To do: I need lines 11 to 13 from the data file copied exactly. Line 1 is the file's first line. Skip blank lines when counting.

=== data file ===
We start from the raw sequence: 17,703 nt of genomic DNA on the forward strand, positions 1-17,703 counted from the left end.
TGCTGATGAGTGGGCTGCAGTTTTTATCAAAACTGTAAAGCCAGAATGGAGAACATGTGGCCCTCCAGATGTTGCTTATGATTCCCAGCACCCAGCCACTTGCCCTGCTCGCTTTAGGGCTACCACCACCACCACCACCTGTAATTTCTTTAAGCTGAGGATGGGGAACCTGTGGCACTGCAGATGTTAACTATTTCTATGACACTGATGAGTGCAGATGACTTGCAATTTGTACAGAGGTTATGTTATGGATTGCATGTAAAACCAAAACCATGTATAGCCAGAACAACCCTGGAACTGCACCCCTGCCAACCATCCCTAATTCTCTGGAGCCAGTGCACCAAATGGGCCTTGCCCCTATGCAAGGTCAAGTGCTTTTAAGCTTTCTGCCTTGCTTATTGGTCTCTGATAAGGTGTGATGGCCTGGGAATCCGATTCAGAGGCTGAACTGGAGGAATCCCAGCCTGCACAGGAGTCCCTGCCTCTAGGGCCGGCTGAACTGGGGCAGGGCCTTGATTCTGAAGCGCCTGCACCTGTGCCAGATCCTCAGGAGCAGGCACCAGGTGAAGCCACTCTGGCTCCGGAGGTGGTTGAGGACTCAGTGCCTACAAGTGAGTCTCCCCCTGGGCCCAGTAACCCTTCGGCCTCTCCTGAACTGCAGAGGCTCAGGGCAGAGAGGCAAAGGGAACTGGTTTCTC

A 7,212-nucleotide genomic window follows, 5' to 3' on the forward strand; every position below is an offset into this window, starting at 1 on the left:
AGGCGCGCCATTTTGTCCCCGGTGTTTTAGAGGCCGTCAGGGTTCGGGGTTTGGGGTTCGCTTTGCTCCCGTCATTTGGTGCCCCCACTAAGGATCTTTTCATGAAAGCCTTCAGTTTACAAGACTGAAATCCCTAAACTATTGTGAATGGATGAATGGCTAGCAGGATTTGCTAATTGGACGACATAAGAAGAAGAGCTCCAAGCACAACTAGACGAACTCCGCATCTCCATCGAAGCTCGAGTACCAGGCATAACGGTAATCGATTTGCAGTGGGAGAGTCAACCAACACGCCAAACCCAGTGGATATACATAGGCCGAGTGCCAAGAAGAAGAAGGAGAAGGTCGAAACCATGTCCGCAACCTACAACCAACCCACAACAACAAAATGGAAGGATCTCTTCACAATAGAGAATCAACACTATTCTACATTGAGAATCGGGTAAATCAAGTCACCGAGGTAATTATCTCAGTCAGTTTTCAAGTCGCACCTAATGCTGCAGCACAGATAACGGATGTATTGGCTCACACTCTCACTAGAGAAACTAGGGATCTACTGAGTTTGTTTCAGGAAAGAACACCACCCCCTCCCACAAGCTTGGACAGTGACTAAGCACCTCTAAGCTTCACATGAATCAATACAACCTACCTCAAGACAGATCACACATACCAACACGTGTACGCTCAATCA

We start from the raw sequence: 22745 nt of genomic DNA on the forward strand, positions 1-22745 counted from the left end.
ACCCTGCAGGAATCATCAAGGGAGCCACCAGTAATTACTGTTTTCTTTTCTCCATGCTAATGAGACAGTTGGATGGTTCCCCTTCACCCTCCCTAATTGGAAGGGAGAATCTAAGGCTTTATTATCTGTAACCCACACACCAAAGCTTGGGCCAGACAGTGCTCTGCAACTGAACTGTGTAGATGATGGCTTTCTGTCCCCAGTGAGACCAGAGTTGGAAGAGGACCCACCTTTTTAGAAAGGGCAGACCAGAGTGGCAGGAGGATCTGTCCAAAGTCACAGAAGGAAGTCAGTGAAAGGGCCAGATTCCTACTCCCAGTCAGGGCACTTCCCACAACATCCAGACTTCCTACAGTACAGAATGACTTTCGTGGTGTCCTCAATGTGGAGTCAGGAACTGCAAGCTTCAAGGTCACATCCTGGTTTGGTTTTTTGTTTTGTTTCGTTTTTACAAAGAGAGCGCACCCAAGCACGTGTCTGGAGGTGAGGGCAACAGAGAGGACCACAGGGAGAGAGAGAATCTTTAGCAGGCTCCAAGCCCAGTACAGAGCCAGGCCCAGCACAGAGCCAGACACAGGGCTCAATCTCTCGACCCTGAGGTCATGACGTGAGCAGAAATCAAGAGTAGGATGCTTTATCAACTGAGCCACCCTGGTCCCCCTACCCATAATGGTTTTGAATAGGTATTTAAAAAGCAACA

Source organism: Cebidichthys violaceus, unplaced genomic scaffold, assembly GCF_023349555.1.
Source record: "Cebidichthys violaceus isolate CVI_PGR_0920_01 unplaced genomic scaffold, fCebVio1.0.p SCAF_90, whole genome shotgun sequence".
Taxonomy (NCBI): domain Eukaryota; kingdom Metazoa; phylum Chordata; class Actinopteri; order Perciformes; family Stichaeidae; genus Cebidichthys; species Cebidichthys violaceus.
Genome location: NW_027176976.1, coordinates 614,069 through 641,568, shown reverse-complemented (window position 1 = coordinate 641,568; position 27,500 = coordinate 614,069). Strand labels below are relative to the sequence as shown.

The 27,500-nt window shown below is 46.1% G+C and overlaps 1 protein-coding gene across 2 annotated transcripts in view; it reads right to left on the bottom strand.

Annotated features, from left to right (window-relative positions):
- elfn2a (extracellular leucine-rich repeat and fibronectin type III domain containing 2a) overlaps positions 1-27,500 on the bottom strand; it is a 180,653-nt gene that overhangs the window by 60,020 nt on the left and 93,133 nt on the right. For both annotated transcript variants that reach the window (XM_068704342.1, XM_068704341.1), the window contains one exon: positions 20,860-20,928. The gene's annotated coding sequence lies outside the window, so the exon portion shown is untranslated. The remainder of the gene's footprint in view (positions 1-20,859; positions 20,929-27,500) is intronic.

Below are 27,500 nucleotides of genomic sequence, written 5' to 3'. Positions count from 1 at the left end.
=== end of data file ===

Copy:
The 27,500-nt window shown below is 46.1% G+C and overlaps 1 protein-coding gene across 2 annotated transcripts in view; it reads right to left on the bottom strand.

Annotated features, from left to right (window-relative positions):
- elfn2a (extracellular leucine-rich repeat and fibronectin type III domain containing 2a) overlaps positions 1-27,500 on the bottom strand; it is a 180,653-nt gene that overhangs the window by 60,020 nt on the left and 93,133 nt on the right. For both annotated transcript variants that reach the window (XM_068704342.1, XM_068704341.1), the window contains one exon: positions 20,860-20,928. The gene's annotated coding sequence lies outside the window, so the exon portion shown is untranslated. The remainder of the gene's footprint in view (positions 1-20,859; positions 20,929-27,500) is intronic.